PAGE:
View Associated Drivers

The skills college graduates acquire during college have an expected shelf life of less than five years.*

Learning and relearning are key indicatorsWelcome to the age of lifelong learning. A bachelor’s degree used to provide enough basic training to last a career. Today, the skills that college graduates acquire during college have an expected shelf life of less than five years. The lessons learned in school thus become outdated long before student loans are paid off. National competitiveness may face no bigger challenge than the accelerating cycle of obsolescence. More than almost any other factor, national competitiveness becomes a matter of how to rapidly train and retrain vast numbers of people on an ongoing basis.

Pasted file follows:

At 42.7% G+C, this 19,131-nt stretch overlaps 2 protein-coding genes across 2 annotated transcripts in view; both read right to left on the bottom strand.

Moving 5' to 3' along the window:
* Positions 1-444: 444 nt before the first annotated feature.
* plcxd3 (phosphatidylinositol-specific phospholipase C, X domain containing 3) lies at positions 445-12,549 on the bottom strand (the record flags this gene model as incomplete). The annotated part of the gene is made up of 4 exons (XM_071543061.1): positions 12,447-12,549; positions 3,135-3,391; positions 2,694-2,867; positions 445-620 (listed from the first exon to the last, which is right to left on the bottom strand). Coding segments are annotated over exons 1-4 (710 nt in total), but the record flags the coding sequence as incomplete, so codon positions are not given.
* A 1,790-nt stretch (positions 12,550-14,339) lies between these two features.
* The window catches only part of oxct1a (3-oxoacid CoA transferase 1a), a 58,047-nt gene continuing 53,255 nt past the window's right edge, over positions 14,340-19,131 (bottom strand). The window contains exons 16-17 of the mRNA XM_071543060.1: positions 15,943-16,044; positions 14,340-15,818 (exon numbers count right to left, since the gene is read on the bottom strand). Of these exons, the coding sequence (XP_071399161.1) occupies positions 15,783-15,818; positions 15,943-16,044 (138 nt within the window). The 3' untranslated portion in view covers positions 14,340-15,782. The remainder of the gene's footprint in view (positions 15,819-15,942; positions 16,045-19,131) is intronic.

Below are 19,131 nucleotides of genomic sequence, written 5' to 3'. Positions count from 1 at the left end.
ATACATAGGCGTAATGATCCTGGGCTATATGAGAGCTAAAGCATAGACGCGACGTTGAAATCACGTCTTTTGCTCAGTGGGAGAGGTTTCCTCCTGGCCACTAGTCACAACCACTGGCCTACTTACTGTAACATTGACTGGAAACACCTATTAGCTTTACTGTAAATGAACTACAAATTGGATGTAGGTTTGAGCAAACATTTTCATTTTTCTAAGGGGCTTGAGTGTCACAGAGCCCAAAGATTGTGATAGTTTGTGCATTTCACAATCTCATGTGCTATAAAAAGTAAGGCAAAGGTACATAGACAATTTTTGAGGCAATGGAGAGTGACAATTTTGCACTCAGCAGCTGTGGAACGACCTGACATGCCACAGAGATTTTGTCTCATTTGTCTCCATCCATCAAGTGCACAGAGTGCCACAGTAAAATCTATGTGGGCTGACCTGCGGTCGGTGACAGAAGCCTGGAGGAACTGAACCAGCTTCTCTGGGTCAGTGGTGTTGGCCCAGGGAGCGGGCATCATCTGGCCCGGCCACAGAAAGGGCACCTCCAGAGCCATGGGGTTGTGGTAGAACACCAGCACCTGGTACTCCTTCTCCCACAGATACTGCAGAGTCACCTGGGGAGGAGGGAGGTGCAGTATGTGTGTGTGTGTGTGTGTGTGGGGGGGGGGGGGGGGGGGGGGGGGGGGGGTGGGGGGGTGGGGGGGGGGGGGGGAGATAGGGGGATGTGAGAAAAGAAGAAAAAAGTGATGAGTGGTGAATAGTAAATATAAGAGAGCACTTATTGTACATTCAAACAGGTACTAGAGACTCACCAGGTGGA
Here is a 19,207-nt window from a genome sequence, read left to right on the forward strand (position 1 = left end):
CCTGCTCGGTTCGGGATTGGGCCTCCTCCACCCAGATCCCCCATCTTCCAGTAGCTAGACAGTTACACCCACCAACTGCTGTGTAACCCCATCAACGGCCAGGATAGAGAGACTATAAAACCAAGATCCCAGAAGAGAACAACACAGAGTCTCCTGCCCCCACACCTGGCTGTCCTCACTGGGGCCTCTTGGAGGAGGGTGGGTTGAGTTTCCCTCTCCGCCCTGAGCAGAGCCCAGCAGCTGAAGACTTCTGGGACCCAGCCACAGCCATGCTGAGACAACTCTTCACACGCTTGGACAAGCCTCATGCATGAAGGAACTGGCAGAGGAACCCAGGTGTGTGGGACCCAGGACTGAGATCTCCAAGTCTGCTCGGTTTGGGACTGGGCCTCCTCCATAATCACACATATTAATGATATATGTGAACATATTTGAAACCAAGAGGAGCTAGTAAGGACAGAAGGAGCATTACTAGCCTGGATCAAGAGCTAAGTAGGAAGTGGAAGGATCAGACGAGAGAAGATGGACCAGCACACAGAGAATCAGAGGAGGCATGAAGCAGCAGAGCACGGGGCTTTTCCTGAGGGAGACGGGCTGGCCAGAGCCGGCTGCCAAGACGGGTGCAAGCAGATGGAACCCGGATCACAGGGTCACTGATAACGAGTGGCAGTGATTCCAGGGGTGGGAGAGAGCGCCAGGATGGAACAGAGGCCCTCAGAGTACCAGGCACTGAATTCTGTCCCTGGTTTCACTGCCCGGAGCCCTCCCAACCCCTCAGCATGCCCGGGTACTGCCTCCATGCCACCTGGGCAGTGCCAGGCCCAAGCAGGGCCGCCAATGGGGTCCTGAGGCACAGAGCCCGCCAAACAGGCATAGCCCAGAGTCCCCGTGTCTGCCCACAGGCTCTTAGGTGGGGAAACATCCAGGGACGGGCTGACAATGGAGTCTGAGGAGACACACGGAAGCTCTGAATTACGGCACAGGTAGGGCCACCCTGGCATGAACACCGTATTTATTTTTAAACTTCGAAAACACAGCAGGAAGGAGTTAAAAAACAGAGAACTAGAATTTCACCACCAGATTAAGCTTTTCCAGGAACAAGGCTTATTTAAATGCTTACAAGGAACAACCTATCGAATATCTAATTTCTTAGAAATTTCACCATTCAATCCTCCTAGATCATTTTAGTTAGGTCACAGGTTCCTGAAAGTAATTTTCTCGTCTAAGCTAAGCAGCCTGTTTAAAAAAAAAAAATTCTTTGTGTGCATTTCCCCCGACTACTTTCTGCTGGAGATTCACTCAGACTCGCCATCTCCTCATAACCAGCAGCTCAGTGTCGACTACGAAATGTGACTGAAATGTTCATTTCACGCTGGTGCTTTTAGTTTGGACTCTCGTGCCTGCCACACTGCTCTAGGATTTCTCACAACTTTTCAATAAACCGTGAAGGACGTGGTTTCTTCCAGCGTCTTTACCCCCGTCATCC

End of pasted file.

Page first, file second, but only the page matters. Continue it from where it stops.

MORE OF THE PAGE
See: Reimagining higher education

 

*”Brawn from brains: Talent, policy and the future of American competitiveness,” Deloitte University Press, http://dupress.com/articles/brawn-from-brains-talent-policy-and-the-future-of-american-competitiveness/.

 

Now let’s hear from you. Have an example? A story? A comment? Tell us here